To make the Cilantro Mint Chutney:  combine all of the ingredients in a food processor.  Blend until smooth.  Season properly with sugar, salt, and lime.  Set aside so the flavors can combine.

In a colander placed over a medium-sized bowl, combine the grated zucchini with 1/2 teaspoon kosher salt.  Let sit for 10 minutes.  Then gently squeeze the liquid from the zucchini with your hands. You want the zucchini to be as dry as possible, so it will crisp when fried.

In a medium-sized bowl, using your hands, gently combine the zucchini, corn, garlic, flour, curry powder, remaining 1/2 teaspoon of salt, and pepper together.  Making sure to evenly coat the vegetables with the flour.  Then add the egg and mix again using your hands until everything is evenly moistened.

Add 2 tablespoons of olive oil to a hot skillet–cast-iron worked well.  Form 3-inch patties that are about 1/2-inch thick with the zucchini mixture and gently place them in the skillet. Fry as many as will fit into the pan at a time.  Fry on medium-high heat until the underside is a deep golden brown, then flip.  Repeat until all of the mixture is gone.  Be sure to add more olive oil into the pan each time.  The fritters are best eaten immediately.  Top with the chutney and enjoy!

Thanks for stopping by Relishing It!

Laurie

 

 

 

Crunchy Refrigerator Pickles with Dill + Garlic | Relishing It

You know what’s awesome?  Handing your daughter a pickle and having her proclaim (without knowing where it was from) “This is amazin’!”.  That, my friends, is what I call winning.  She didn’t see me make the first batch of refrigerator pickles this year, but she’s been helping me make every batch since.  She is fascinated by the fact that it doesn’t take very long to transform a cucumber into a wonderful pickle.

Crunchy Refrigerator Pickles with Dill + Garlic | Relishing It

Crunchy Refrigerator Pickles with Dill + Garlic | Relishing It

I decided to wing-it this year and make up my own pickle recipe.  After waiting rather impatiently for my mom to send me her recipe (you’re in trouble, mother), I decided to conjure up my own version.  Sure, I’ve made lots of refrigerator pickles in the past, but nothing that kept me wanting to make the same batch again.  I was reaching too far, to be honest– over-complicating things.  I kept looking for something “interesting” that would blow me away.  Last year I even tried a version with mint, and while they were fine, they just were not what I was looking for.  I realized that what I was really after wasn’t complicated at all.  I wanted something that was really crunchy, fresh, garlicy, and had a clean dill taste.  Simple. Classic.  So, I stopped searching and just made them the way I wanted.  Duh.

Crunchy Refrigerator Pickles with Dill + Garlic | Relishing It

Crunchy Refrigerato Pickles with Garlic + Dill | Relishing It

The key for me to keeping them refreshing is to lessen the salt and vinegar amount a bit.  I remember this trick from my mom, which is why I probably loved her pickles so much.  Add a little filtered water to the vinegar and it creates the most refreshing brine.  Too much salt makes me want to stop eating something in a hurry, but just the right amount– and I can chomp on these babies all day long.  The dill and garlic are just what you’d expect them to be– delicious.  No surprises here.  I always add carrots to my refrigerator dills– they’re fantastic.  They take a bit longer to pickle than the cucumbers do.  Using young small cucumbers is the key to a crunchy pickle, as is not heating up the brine mixture.  Keep everything cold and you’ll have a fantastic crunch– I promise you.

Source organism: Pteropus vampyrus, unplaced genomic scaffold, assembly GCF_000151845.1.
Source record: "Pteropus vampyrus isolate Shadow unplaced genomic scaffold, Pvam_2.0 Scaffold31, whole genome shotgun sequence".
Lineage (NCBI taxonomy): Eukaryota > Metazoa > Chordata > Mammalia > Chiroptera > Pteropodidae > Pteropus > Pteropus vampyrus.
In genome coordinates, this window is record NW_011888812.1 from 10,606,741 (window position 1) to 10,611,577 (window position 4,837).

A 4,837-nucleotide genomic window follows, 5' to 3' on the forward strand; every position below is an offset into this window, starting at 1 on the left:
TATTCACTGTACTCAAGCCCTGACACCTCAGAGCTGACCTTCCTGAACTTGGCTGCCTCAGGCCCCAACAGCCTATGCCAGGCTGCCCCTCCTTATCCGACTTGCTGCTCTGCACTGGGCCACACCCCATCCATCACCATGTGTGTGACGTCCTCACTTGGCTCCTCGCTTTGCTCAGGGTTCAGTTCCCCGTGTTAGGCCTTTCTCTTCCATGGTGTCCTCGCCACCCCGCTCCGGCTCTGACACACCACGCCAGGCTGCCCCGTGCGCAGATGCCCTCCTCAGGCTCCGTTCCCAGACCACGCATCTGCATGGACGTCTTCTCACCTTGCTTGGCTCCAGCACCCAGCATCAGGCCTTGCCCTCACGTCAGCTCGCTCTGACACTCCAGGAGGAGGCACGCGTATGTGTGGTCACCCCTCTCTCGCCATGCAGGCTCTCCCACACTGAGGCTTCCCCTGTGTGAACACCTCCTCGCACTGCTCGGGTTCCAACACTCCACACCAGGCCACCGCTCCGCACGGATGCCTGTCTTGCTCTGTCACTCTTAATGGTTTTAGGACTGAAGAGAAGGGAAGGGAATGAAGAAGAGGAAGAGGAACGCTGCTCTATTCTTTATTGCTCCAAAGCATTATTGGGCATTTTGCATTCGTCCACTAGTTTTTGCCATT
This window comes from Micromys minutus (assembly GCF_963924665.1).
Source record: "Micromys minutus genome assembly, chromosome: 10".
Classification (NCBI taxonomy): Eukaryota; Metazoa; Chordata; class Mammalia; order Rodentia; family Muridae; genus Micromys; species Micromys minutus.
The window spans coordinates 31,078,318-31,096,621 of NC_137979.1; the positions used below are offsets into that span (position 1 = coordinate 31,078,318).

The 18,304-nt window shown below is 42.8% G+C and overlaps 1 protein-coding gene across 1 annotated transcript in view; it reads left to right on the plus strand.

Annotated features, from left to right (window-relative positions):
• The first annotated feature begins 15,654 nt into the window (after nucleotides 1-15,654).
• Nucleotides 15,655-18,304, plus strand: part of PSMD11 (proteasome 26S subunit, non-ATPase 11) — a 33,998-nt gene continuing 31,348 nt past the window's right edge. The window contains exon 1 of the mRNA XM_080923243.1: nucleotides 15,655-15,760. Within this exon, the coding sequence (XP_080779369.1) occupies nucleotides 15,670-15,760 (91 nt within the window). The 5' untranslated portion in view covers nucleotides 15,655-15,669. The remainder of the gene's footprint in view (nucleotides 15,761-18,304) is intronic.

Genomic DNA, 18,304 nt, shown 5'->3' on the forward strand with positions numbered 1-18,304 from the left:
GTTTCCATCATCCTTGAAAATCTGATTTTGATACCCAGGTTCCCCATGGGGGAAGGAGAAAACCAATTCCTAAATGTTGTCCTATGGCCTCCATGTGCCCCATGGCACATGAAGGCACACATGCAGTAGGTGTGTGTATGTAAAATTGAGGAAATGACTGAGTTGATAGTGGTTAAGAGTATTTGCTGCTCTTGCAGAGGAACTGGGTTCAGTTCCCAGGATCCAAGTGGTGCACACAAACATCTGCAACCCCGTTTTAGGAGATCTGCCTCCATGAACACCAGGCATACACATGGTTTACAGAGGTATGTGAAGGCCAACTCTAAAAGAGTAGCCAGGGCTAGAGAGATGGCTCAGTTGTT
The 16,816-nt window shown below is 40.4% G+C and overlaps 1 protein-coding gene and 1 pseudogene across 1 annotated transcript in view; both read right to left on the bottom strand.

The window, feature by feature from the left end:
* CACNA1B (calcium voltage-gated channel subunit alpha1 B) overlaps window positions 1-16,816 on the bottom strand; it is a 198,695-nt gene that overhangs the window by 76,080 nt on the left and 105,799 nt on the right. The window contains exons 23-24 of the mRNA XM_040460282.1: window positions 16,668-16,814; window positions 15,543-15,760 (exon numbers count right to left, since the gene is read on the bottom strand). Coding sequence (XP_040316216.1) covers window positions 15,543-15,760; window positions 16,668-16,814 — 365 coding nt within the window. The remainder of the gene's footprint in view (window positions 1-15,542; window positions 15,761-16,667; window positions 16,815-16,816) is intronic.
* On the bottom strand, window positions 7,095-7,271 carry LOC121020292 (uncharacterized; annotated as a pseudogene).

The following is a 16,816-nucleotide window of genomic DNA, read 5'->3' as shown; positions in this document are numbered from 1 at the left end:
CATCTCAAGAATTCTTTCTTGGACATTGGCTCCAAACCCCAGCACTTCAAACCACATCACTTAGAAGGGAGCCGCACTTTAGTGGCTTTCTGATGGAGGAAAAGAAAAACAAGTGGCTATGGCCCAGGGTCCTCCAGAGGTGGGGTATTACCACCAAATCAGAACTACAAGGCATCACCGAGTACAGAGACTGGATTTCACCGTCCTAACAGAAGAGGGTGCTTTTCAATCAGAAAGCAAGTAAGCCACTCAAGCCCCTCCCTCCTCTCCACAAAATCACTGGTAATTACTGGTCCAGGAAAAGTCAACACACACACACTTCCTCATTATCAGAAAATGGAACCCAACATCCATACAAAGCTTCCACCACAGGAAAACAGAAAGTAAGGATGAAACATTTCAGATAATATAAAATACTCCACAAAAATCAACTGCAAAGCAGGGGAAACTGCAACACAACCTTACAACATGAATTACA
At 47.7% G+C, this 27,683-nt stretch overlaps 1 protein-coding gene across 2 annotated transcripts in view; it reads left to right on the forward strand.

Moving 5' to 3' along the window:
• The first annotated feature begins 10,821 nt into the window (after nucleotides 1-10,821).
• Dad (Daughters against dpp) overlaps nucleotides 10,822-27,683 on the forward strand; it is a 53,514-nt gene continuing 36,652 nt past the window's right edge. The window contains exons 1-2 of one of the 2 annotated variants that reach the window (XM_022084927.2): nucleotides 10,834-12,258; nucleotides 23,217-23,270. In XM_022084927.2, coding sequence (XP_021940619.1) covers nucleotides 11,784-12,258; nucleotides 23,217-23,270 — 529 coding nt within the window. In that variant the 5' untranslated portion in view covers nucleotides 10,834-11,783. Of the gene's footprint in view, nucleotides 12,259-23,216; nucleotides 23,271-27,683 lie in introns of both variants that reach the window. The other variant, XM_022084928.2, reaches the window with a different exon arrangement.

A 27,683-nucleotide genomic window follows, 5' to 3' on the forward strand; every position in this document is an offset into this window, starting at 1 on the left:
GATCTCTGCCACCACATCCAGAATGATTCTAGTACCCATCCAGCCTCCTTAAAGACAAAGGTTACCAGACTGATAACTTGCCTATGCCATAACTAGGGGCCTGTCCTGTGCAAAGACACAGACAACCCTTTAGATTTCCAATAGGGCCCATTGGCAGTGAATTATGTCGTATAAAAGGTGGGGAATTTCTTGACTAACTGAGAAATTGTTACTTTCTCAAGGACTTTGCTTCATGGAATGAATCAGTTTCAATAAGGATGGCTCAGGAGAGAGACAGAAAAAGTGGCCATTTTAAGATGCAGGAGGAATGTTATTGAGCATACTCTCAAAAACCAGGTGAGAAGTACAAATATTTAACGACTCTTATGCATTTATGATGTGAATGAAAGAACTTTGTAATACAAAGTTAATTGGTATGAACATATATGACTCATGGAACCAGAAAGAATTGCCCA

Crunchy Refrigerator Pickles with Dill + Garlic | Relishing It

Crunchy Refrigerator Pickles with Dill + Garlic | Relishing It

These pickles are perfect to bring to a barbecue or neighborhood gathering.  Bring a huge bowl of them– they’ll disappear quickly.   There is nothing better than sinking your teeth into a cold, crunchy pickle on a hot summer evening.  National Night Out is next Tuesday in the US.  I plan on bringing a big bowl of these crunchy dills, and I think you should do the same.  Or just make a jar or two to keep in your refrigerator for when you need that tangy, satisfying crunch.

Crunchy Refrigerator Pickles with Dill + Garlic | Relishing It

The Recipe: Crunchy Refrigerator Pickles with Dill + Garlic

Smallish cucumbers, cut however you like– I prefer spears

carrots, cut into spears

3-4 cloves of garlic, peeled

1 1/2 teaspoons kosher salt ( I use Diamond Crystal–and weirdly this matters.  Different salt.  Different results.)

fresh dill

white vinegar

Make as many jars as you want.  Fill each clean quart jar with cucumber spears, carrots, 3-4 cloves of garlic, and fresh dill. Make sure everything is packed in there tightly.  Sprinkle with kosher salt.  Pour vinegar into the jar until it is  3/4 full.  Then finish filling the jar with filtered water, leaving about 1/2-inch space at the top.  Cover with lid and gently shake to combine.  Refrigerate.  Pickles will be ready within a few hours, but it’s best to wait at least a day for optimum results.  Carrots often take a bit longer to fully become pickled, but I generally eat them before the fact.  Enjoy!

Thanks for stopping by Relishing it!

Laurie